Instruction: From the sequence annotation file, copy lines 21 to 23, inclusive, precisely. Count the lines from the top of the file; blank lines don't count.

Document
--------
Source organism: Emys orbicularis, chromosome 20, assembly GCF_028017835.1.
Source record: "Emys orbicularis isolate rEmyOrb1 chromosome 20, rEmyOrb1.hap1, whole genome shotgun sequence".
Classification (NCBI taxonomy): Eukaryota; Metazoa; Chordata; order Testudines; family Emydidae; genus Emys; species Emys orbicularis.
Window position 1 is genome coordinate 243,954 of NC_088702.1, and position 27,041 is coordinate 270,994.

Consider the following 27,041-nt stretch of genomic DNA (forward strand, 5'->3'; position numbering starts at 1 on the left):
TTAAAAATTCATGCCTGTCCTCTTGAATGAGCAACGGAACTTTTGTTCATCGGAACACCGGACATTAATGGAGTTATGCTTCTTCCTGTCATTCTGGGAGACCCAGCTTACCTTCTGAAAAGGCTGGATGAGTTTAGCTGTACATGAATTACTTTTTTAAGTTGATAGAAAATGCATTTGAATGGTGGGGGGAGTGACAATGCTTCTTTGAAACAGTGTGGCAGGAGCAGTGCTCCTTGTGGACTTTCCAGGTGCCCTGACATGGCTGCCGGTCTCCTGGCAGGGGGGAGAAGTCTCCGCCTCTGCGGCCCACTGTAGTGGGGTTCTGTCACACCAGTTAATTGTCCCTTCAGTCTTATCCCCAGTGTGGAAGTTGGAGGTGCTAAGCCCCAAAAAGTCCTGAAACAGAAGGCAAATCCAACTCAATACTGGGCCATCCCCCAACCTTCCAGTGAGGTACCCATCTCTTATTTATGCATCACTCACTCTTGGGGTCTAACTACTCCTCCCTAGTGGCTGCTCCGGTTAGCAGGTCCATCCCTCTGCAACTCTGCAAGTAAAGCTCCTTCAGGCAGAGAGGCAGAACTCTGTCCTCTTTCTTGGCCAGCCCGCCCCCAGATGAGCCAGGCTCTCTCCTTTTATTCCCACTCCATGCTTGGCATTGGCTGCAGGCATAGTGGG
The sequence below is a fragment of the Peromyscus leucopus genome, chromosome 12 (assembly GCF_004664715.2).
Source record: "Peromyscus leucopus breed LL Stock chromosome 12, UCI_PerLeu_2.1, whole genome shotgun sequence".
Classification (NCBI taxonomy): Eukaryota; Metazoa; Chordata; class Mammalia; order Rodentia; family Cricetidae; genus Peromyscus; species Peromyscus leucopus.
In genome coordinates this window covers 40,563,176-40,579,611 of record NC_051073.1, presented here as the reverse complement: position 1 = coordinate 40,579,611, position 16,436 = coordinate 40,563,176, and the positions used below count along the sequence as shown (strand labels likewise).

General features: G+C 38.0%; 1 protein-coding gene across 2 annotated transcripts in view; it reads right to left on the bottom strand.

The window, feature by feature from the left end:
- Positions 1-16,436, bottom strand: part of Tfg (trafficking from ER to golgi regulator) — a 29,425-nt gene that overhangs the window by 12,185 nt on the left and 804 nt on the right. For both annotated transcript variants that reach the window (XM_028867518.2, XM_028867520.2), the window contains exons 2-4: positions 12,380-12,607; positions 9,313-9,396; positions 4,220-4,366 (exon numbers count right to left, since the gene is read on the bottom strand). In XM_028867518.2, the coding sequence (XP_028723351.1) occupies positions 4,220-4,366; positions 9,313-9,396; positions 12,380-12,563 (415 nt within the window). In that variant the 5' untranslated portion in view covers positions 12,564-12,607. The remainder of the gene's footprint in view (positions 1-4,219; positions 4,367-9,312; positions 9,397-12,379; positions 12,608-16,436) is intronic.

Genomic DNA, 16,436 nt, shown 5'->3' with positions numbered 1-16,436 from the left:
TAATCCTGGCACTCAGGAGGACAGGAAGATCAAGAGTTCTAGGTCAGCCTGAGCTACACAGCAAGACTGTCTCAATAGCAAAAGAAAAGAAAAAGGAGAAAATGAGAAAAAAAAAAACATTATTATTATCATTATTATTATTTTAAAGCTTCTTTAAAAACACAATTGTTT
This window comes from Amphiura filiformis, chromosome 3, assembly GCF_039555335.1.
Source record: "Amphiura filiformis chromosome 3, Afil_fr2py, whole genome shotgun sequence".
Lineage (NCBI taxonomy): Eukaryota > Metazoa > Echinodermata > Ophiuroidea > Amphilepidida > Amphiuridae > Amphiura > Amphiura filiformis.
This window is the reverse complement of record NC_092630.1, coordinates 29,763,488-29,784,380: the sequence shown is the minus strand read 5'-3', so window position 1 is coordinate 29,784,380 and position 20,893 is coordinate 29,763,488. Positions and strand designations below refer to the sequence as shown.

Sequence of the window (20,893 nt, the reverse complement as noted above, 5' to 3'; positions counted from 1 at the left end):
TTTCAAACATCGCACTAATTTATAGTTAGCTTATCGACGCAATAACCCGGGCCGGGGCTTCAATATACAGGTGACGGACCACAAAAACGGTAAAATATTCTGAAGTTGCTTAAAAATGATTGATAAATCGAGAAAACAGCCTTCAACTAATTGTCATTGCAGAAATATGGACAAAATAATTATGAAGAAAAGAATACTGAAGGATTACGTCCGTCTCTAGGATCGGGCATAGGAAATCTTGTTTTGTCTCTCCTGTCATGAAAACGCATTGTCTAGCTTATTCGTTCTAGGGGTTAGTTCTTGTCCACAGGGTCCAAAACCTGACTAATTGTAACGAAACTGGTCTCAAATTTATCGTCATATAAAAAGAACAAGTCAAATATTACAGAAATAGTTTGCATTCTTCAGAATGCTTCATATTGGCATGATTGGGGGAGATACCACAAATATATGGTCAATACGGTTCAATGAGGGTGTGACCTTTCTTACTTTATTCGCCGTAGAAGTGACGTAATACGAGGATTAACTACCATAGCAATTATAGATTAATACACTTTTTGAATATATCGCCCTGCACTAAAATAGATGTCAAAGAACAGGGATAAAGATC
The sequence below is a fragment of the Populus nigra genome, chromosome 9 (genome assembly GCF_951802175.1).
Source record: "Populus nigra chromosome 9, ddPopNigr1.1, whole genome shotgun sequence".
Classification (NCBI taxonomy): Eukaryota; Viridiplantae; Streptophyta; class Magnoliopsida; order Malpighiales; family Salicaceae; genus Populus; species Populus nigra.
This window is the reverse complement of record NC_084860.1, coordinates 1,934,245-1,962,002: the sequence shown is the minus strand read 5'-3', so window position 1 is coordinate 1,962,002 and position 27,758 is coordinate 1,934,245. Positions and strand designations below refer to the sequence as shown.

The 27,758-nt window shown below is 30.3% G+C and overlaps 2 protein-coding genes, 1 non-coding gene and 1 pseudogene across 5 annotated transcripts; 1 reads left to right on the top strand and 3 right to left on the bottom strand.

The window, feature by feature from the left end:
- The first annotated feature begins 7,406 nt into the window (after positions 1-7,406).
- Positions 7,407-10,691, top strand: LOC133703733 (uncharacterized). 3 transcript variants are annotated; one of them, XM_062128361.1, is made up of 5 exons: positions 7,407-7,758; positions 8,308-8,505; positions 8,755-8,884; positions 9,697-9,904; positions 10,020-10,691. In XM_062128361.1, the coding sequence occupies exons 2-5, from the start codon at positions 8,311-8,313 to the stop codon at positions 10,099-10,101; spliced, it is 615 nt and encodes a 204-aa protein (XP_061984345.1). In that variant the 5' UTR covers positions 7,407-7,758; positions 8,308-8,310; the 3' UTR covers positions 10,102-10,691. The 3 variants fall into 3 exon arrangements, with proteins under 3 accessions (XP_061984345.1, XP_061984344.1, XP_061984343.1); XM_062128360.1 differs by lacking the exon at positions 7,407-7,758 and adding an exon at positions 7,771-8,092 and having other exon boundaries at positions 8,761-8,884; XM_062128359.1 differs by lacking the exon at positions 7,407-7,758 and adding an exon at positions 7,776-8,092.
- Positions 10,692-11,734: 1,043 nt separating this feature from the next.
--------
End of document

TTTCAAACATCGCACTAATTTATAGTTAGCTTATCGACGCAATAACCCGGGCCGGGGCTTCAATATACAGGTGACGGACCACAAAAACGGTAAAATATTCTGAAGTTGCTTAAAAATGATTGATAAATCGAGAAAACAGCCTTCAACTAATTGTCATTGCAGAAATATGGACAAAATAATTATGAAGAAAAGAATACTGAAGGATTACGTCCGTCTCTAGGATCGGGCATAGGAAATCTTGTTTTGTCTCTCCTGTCATGAAAACGCATTGTCTAGCTTATTCGTTCTAGGGGTTAGTTCTTGTCCACAGGGTCCAAAACCTGACTAATTGTAACGAAACTGGTCTCAAATTTATCGTCATATAAAAAGAACAAGTCAAATATTACAGAAATAGTTTGCATTCTTCAGAATGCTTCATATTGGCATGATTGGGGGAGATACCACAAATATATGGTCAATACGGTTCAATGAGGGTGTGACCTTTCTTACTTTATTCGCCGTAGAAGTGACGTAATACGAGGATTAACTACCATAGCAATTATAGATTAATACACTTTTTGAATATATCGCCCTGCACTAAAATAGATGTCAAAGAACAGGGATAAAGATC
The sequence below is a fragment of the Populus nigra genome, chromosome 9 (genome assembly GCF_951802175.1).
Source record: "Populus nigra chromosome 9, ddPopNigr1.1, whole genome shotgun sequence".